There is no point in going line by line dissecting the every move of Munchie Legaux but there isn't really a point. It's one game, one data point. There is no point in hanging a great deal of credit or blame on one person when the sample size remains at one. But Munchie did flash some growth in the Purdue game, and he did it in a moment when the game was still on the line
3rd and 9 is far from an ideal position for an offense to be in. Its an obvious passing down, so the defense knows exactly what you are likely to do, pass the football at least 9 yards down the field. But the situation was about more than down and distance. The score was still 14-7 on the Bearcats first possession of the second half, and Purdue was still nominally in the game. Converting that 3rd and 9 was crucial to putting the game out of reach. So Darin Hinshaw dialed up one of his default big play routes, the deep cross.
And the video
Let’s take it frame by frame.
The Bearcats align in 11 personnel, which means one running back (Hosey Williams), one tight end (D.J. Dowdy) and three receivers (Max Morrison, Anthony McClung and Chris Moore*). This is UC's base personnel grouping for this situation. Pre snap Purdue, which is in nickel feigns blitz.
* Could be Jeremy Graves
Just before the snap Purdue backs out of the blitz and drops into a conventional nickel look. The two high safeties tells Munchie that it is probably cover 2 which leaves the middle of the field available.
Morrison finds the soft spot of the zone. It’s hard to tell from this angle, but this is just a great ball from Munchie. More on that in a bit.
Morrison cuts across the grain of the defense and finds himself with an escort down the sideline in D.J. Dowdy. He is knocked out of bounds roughly 20 yards from here.
This play one more time from the endzone angle.
In this picture you see the linebackers gaining depth, and one of the two high safeties back pedaling on his hash. Munchie is looking out of frame, because his read is the play of the other safety.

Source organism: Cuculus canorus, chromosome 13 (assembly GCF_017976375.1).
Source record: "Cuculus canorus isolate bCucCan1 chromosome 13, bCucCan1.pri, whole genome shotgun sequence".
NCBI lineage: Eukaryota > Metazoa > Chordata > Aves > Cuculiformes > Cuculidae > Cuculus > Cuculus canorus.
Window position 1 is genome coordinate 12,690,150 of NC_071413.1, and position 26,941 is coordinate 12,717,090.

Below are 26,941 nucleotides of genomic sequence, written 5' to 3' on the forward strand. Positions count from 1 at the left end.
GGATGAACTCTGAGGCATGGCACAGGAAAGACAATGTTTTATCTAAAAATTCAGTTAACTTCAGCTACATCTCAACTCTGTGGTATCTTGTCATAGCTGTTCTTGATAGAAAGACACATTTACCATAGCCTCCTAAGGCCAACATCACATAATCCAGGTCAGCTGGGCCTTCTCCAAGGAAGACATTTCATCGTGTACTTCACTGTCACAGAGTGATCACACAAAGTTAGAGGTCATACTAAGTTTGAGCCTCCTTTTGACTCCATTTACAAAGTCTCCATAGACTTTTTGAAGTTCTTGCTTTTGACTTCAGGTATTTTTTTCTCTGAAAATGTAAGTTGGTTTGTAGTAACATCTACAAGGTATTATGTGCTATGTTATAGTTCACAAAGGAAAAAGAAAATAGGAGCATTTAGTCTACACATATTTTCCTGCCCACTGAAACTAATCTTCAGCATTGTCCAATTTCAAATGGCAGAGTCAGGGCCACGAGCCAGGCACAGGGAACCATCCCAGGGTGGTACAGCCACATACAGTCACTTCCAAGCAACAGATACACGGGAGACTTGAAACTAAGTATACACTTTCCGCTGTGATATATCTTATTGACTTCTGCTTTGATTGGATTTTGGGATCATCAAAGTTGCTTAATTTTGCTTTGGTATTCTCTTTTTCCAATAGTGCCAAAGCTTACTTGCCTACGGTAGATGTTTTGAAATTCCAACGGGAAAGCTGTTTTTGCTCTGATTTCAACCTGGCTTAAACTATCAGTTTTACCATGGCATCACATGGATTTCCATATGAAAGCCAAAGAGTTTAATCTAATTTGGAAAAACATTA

The ball is about to be released and Max Morrison is still out of frame.
Catch and run. 40 yards in a heartbeat.
Two things about this play. One is the design. All long developing routes like this one seek to do the same thing, put a man into a space on the field after it has been left unoccupied by the defense. The most common way to do that is to set up two receivers to the opposite side to run off the defense and create a void for the deep crosser to run into. This is how Larry Fitzgerald and the Arizona Cardinals do it.
via (Smart Football)
The Bearcats do something else on this play. Rather than setting up the void on the far sideline like the Cardinals do, the Bearcats create the void on the near hash mark by having Anthony McClung run a skinny post in between the two safeties. For Purdue, in a perfect world, the left safety leaves McClung for the other deep safety and drops down to take away the deep cross.
Instead what happens is that the left comes off his hash to take away the skinny post, leaving a void for Munchie to throw into and for Morrison to run into. Just a really great design from Hinshaw.
2) The second is the throw from Munchie which was picture perfect. The throw isn't the hardest by any measure. The coverage isn't exactly tight and there is a lot of open grass to lead the receiver into, but he still has to get it up and over the linebackers and drop it in between six defenders. But it’s not the throw so much as the timing that shows how far Munchie has come. He hit Morrison on time and in stride so that Max could do damage after the catch.
That type of throw is just not a club that Munchie had in his bag a year ago. It is by no means an indication that he has arrived as a finished product. But it gives me a little more confidence in him than I had when it was announced that he was starting the Purdue game. Now he just needs to keep making it.